So, I try and stay within boundries I can make good on. If you have an indefinite amount of capital, then a fast money trade you can be.
Good luck to all. What a great start to the new year!
Frightening dichotomy. I'm slowly looking through my notes in a good old fashioned spiral notebook, while the high-frequency traders are using super computers to comb through every piece of relevant data on the planet. Not quite a level playing field. As these imbalance anomalies are temporal and not causal (at least from our perspective), it may be tough to beat these guys to the "carrot". Oh well.
The only way you can profit from this position is if the initial trade for the options results in a credit to your account and you leg into your short stock position at a level that is > (option strike prices - net option credit per share), not including commissions. In this case you have locked in a profit at expiration.
Short 139 Put Price @ Bid = $2.43
Long 139 Call Price @ Ask = $2.20
Net Credit = $.23
In order to profit the short sale
price of the shares has to be above
the strike price - net credit of the
Breakeven Short Sale Price = 139 - .23 or
$138.77. Any short stock sale above
$138.77 results in a locked in profit.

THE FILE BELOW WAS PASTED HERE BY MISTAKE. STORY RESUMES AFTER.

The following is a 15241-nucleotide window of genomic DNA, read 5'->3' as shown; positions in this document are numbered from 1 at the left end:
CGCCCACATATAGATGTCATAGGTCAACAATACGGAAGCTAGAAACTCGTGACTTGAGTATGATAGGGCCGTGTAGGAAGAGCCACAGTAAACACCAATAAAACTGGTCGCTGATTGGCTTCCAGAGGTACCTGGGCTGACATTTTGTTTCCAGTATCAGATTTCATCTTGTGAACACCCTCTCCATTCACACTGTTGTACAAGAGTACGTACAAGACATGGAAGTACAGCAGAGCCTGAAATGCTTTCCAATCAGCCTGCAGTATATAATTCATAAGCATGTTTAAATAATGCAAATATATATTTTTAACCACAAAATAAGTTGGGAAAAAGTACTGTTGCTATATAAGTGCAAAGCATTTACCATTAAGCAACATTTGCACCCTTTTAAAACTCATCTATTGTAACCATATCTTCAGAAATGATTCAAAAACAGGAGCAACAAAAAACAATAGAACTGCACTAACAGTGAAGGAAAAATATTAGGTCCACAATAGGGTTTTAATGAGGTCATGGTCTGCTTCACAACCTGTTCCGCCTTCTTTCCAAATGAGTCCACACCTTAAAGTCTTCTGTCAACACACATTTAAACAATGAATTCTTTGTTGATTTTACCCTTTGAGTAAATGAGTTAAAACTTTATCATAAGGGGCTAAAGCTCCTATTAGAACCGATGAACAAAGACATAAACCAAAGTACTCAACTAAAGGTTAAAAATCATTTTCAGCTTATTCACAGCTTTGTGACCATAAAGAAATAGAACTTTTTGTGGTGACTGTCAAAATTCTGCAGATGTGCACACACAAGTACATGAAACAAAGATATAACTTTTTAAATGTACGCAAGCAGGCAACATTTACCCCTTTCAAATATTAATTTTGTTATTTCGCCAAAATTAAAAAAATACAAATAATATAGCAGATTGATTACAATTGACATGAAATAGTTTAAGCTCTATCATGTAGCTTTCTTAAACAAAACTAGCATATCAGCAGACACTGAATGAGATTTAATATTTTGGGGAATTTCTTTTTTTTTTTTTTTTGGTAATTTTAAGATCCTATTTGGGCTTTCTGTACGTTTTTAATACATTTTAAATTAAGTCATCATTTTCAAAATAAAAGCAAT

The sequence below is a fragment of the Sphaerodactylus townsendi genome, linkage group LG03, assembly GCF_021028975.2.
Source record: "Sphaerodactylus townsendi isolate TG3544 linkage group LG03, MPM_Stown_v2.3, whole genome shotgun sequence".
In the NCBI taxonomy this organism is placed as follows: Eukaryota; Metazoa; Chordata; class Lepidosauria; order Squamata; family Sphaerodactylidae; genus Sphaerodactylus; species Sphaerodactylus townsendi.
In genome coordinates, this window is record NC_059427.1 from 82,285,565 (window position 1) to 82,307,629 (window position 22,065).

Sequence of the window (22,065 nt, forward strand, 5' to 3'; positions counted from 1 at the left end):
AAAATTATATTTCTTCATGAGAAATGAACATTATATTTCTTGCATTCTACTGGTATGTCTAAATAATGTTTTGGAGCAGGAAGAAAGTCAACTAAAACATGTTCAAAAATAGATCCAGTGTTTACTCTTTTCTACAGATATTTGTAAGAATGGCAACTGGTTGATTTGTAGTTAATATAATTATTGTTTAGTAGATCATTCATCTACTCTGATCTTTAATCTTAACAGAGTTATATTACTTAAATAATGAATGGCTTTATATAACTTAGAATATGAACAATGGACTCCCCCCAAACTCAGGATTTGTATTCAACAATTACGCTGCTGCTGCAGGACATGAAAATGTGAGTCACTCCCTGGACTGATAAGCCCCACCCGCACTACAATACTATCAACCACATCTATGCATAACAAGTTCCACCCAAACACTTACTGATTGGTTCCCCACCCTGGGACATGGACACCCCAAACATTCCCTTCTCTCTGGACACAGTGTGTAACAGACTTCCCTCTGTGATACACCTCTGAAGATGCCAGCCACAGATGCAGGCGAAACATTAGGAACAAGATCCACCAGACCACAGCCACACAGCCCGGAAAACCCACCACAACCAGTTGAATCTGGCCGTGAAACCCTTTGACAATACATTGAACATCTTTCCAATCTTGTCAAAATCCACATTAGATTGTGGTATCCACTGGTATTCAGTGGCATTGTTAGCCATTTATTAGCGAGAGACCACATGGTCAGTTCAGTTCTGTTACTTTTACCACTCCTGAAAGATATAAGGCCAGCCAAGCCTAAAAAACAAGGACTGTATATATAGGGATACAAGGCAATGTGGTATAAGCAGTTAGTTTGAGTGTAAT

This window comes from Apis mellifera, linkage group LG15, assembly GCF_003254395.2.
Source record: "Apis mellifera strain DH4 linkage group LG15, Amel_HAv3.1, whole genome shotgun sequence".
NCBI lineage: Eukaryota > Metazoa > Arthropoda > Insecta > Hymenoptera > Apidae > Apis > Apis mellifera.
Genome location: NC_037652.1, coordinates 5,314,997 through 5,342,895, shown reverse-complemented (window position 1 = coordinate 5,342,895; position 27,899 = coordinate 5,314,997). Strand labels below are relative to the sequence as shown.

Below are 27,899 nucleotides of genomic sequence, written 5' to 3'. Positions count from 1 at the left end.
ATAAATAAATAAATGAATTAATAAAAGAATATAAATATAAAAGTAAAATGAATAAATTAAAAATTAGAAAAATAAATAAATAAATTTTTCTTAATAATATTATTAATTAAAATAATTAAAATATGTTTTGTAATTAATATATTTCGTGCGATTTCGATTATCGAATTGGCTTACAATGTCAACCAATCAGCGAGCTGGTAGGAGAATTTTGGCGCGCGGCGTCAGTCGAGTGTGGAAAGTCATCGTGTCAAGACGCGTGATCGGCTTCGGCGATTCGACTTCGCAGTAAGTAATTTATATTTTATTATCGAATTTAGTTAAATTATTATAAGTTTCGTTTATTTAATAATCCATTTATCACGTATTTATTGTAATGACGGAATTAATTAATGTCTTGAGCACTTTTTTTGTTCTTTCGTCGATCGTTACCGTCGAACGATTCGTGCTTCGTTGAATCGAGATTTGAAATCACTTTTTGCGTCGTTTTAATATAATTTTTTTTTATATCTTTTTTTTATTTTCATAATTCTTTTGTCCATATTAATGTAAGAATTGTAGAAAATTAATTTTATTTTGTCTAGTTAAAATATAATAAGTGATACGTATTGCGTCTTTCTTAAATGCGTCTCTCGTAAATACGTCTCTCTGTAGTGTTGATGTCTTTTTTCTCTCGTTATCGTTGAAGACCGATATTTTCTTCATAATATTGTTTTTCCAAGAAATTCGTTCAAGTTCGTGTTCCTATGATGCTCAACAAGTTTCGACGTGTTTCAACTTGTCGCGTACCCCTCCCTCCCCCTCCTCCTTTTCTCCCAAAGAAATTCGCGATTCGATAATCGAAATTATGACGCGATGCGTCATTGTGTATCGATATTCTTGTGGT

However, don't forget commissions.
This kind of trade might be interesting in a stock like AGNC during the dividend run up. For example, 1)establish a synthetic position with the puts and calls at ex-div or after a new stock offering, 2)Select the first options expiration month PRIOR to the next projected Ex-Div Date, 2) Short the equivalent number shares at a predefined level as the stock price runs up, 3) Buy back your shares at the options expiration.
Thank you only and Jbrown...that was very helpful. So if I can locate a stock that has a momentary put-call parity discrepancy I would be guaranteed the discrepancy credit either way. ie if the put is higher than the call go with a synthetic long combined with the short shares; if the call is higher than the put go with a synthetic short combined with the equal number of long shares. The shares protecting the short side of your positions, and the options already more than paid for with the credit. And....
If the credit is above commissions this is a guaranteed win, no matter the stock goes higher, lower or sideways. Is this the way you both see it?
I am very boring and prefer buying the calls in FCX for May strike 114. I know it is simple, but my account is not large enough to afford the downside risk of purchasing a lot of shares.
I do like the potential earnings release, the stock charts for FCX, the upcoming ex-divdiend date (and divdiend of (.50 that has been annouced) and the upcoming stock split. I also think cooper has done well and will continue to do well. ON that basis, May gives me plenty of time to repeat the benefit from an upwardly trending stock.
I have 2 calls now, and will increase it to 10 as I wind out of my MLP positions. If the stock hit $125 to $130, I will make plenty.
Your proposal is a good one, except your idea to short the shares obscures your opinion about the direction of the stock. I think it would add a lot complexity. Perhaps, you should buy some puts, but again it reveals a perhaps mixed view on the potential for FCX to put the hedge in place.
Do you believe in FCX?
The referral for FCX is one of the best ones I had in while, and I am grateful for it. Thank you.